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Bright sunny south: A conversation with Barry Bales

Barry Bales will perform in Brevard June 1. Donated photo Barry Bales will perform in Brevard June 1. Donated photo

Barry Bales has 15 Grammy Awards and 23 International Bluegrass Music Association (IBMA) honors, including four IBMA “Bass Player of the Year” trophies. But, today, Bales is trying to get all of his farm chores done before an afternoon rainstorm rolls in. 

“This farm has been in our family since 1882,” Bales said of his homestead near Greeneville, Tennessee. “I lived in Nashville in the early days [of performing], but I moved back here in 1993. Coming off the road and getting on the tractor, I call that ‘diesel therapy’ — you’re outside, in the sunshine, you have that connection.”

Since 1990, Bales has been a member of Alison Krauss & Union Station, which remains one of the most beloved and successful acts in the bluegrass and country music realms. A blend of intricate acoustic melodies and pop sensibilities, all wrapped around Krauss’ songbird voice, the ensemble became a smash crossover act.

“We’ve always been true to playing music that we want to play,” Bales mused on Union Station. “We’ve never chased anything. We’ve never chased fads or fame. I’ve always been really proud of the music that we’ve made from the standpoint that it’s a group of people that can play anything.”

That rich, vibrant influence of Union Station still reverberates to this very day, ultimately paving the path to where we stand in the bluegrass world with current powerhouse arena performers like Billy Strings, Sierra Hull, Molly Tuttle and Sierra Ferrell.

“When it comes to entertainment, when it comes to an escape, when it comes to music, bluegrass and acoustic music is real.” Bales said. “And I think one of the main reasons for the popularity [of bluegrass right now] is that — and it may be a cyclical thing — when there’s so much turmoil and heaviness going on in everybody’s lives, people are grasping for something real.”

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Within Union Station, the standup bassist teamed up with the legendary Jerry Douglas, the dobro icon later pulling Bales into his Flatt & Scruggs tribute project The Earls of Leicester, the group now a marquee act on the touring circuit.

Smoky Mountain News: Are there any similarities you notice between working and running a farm and running a band and being a musician?

Barry Bales: Well, one of the similarities is that it’s hardly ever 8-to-5 turn the lights out and go home. You always have to be ready for the unexpected and you just have to stay at it until the work is done. If you’re a musician and you’re rehearsing or you’ve got a snafu in your travel or whatever, you can’t just clock out and go home — you’ve got to put the work in and get the job done.

SMN: Growing up in East Tennessee, you’re talking about a hotbed of bluegrass music. How did you slide into becoming a musician?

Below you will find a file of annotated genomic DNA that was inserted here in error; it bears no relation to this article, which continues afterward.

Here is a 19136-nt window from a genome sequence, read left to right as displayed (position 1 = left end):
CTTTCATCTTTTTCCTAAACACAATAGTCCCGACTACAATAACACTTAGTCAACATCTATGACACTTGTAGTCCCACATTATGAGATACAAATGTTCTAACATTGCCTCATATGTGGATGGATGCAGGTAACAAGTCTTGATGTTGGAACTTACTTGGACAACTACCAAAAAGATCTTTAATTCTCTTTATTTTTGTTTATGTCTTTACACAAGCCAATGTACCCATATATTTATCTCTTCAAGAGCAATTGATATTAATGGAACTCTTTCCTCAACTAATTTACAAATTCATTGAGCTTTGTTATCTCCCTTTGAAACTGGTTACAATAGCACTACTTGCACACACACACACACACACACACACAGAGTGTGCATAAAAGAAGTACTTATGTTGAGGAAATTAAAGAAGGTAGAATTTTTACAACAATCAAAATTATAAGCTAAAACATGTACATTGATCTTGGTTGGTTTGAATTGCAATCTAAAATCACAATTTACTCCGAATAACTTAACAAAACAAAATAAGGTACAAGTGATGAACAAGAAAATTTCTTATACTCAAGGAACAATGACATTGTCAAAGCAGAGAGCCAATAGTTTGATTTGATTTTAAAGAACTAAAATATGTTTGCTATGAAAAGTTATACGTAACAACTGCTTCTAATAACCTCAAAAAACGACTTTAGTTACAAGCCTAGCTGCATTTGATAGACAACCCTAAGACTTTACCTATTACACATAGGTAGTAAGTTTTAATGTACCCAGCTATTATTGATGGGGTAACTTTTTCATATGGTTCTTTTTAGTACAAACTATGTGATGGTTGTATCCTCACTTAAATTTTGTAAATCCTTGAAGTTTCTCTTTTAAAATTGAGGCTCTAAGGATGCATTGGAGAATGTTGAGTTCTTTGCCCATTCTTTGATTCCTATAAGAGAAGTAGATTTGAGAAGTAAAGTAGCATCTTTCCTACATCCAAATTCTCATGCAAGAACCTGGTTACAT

BB: My dad was a guitar and mandolin player. And he had a big record collection. He was equal parts the first-generation of bluegrass — Flatt & Scruggs, Stanley Brothers, Bill Monroe, Mac Wiseman — and then he also had [country gold] — Buck Owens, Bob Wills, Merle Haggard, Ray Price.

So, my love of it came through him. When I was about 10 years old, I told him I wanted to play guitar. And he had the wherewithal and the smarts to say, “Okay, well we need to get you real lessons with a real teacher.”

Through that, I got hooked into the scene at a local music store. I was probably about 12 when we started going there on Saturdays. I would take lessons and hang out. And that was where everybody went and hung out and jammed all day. In that same bunch of people hanging out there, I met [guitarist] Tim Stafford, [mandolinist] Adam Steffey, [guitarist] James Allen Shelton — a “who’s who” of East Tennessee musicians and people that would go on to be friends, peers, band mates or all of the above.

I was just very fortunate to get introduced and locked into that scene at a pretty early age. When I was growing up, I mean the number of really good local bands within a 50-mile radius was just staggering.

And of what I know, what I have built on came from just growing up here, it was almost osmosis. You were just always surrounded by bluegrass and great music, whether it was on the radio or you’d go to town on a Saturday and somebody would be having a grand opening of a hardware store or something and there’d be a band playing in there — it was just always around and it was always quality.

SMN: Why the bass? Why was that the instrument you could best express yourself musically?

BB: I don’t know why. I started out on guitar, then went to banjo and fooled around with a bunch of different stuff. But, I was always enamored with the bass. Anytime I was at a jam session or somewhere where there was one, if I had the chance, I’d pick it up and fool around with it. And it just seemed like that was home. It came more naturally. It kind of made more sense to me. This is it, I found my instrument — this is what I’m supposed to play.

Want to go?

The third annual North Carolina Guitar Celebration concert will be held at 7:30 p.m. Saturday, June 1, at the Brevard Music Center.

Hosted by guitar legend Bryan Sutton, the performance will include appearances by Del McCoury, Jerry Douglas, Sara and Sean Watkins (of Nickel Creek), Woody Platt, Barry Bales, Jerron Paxton, Kaia Kater, Chris Eldridge, Jake Workman, Courtney Hartman, Michael Daves, Charlotte Carrivick, Casey Driessen and Bennett Sullivan.

Tickets start at $32 per person with premium seating available. Special discounts will be given to children and college students.

To learn more about the event and/or to purchase tickets, go to blueridgeguitarcamp.com/concert.

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